Almost 6 years on, David B's up-thread link to Selles Medical still brings up details of FastAid Absorbent Lint, but it's not clear whether this product is the old formulation that lent itself to being glued 'hairy side down' then having the backing ripped away to leave individual fibres attached to the ground surface. I found this an effective technique for representing grass although I had difficulty achieving consistent results, and would like to repeat some of my earlier attempts with this material if it can still be obtained. So my question is whether the FastAid lint offered by Selles Medical is 'old style' lint or its modern replacement in which the quantity of fibres that will detach from the backing has been greatly reduced / almost eliminated.

Looking for a possible replacement material I raised a few eyebrows at our veterinary clinic by enquiring whether gamgee retained the characteristics of old style lint. The nurse was a little nonplussed but thought that this material too is likely to have been re-formulated with fewer detachable fibres for the same reason as changes have been made to the characteristics of lint. If anyone has contrary knowledge and has found gamgee to be a worthwhile lint substitute for grass-making purposes, I'd be glad to hear of their experiences.

buckie5507
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Re: Lint and rubberised horse hair?

Postby buckie5507 » Tue Dec 26, 2017 10:56 pm

A couple of years ago I experimented with domett interlining as a lint substitute.

lint.jpg
lint.jpg (75.26 KiB) Viewed 6634 times


Jonathan

John Palmer
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Re: Lint and rubberised horse hair?

Postby John Palmer » Wed Dec 27, 2017 9:57 am

That looks very promising for the pasture I need to simulate. I'd never heard of domett before, but it looks as though either this or bump might provide the solution I'm looking for. My wife has suggested I take a look at both in our local soft furnishing purveyors, so that will be my next port of call.

Jonathan, many thanks for drawing this to my attention.

shipbadger
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Re: Lint and rubberised horse hair?

Postby shipbadger » Wed Dec 27, 2017 11:02 am

Jonathan,

Is this the sort of thing you used?

https://www.ebay.co.uk/itm/Premium-Qual ... XQPW5SD5k0

Tony Comber

buckie5507
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Re: Lint and rubberised horse hair?

Postby buckie5507 » Wed Dec 27, 2017 12:22 pm

The material I used in the photo is from John Lewis ( https://www.johnlewis.com/john-lewis-do ... d/p2311575 ). Looking at the photo on the eBay sellers page I reckon its the same material, and at £3.95 definitely worth a punt.

Jonathan

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Le Corbusier
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Re: Lint and rubberised horse hair?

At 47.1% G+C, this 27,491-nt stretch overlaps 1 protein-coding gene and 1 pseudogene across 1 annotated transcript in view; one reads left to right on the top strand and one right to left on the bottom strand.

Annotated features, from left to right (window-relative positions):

Postby Le Corbusier » Wed Dec 27, 2017 12:57 pm

buckie5507 wrote:The material I used in the photo is from John Lewis ( https://www.johnlewis.com/john-lewis-do ... d/p2311575 ). Looking at the photo on the eBay sellers page I reckon its the same material, and at £3.95 definitely worth a punt.

Jonathan


Jonathan,

This may be a thick question :?

What was the process you used to achieve your sample ... and what else have you done?
Tim Lee

buckie5507
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Re: Lint and rubberised horse hair?

Postby buckie5507 » Wed Dec 27, 2017 2:18 pm

The base of the sample is a block of Styrofoam painted with green/brown emulsion paint - Pebble Mosaic 2 from Dulux. The interlining is stuck fluffy side down onto the painted surface with PVA glue (Screw-fix own brand 'no-nonsense' waterproof PVA). The next step is to carefully pull the interlining away from the surface, hopefully leaving a thin layer of fibers stuck to the surface. The 'grass' is then airbrushed with Railmatch Doncaster Green tinted with a small amount of yellow.

Jonathan

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Le Corbusier
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Re: Lint and rubberised horse hair?

Postby Le Corbusier » Wed Dec 27, 2017 3:16 pm

buckie5507 wrote:The base of the sample is a block of Styrofoam painted with green/brown emulsion paint - Pebble Mosaic 2 from Dulux. The interlining is stuck fluffy side down onto the painted surface with PVA glue (Screw-fix own brand 'no-nonsense' waterproof PVA). The next step is to carefully pull the interlining away from the surface, hopefully leaving a thin layer of fibers stuck to the surface. The 'grass' is then airbrushed with Railmatch Doncaster Green tinted with a small amount of yellow.

Jonathan

wow! ... how have you got the effect of thicker and thinner areas of grass? ... I had assumed that it had been supplemented with static grass.
Tim Lee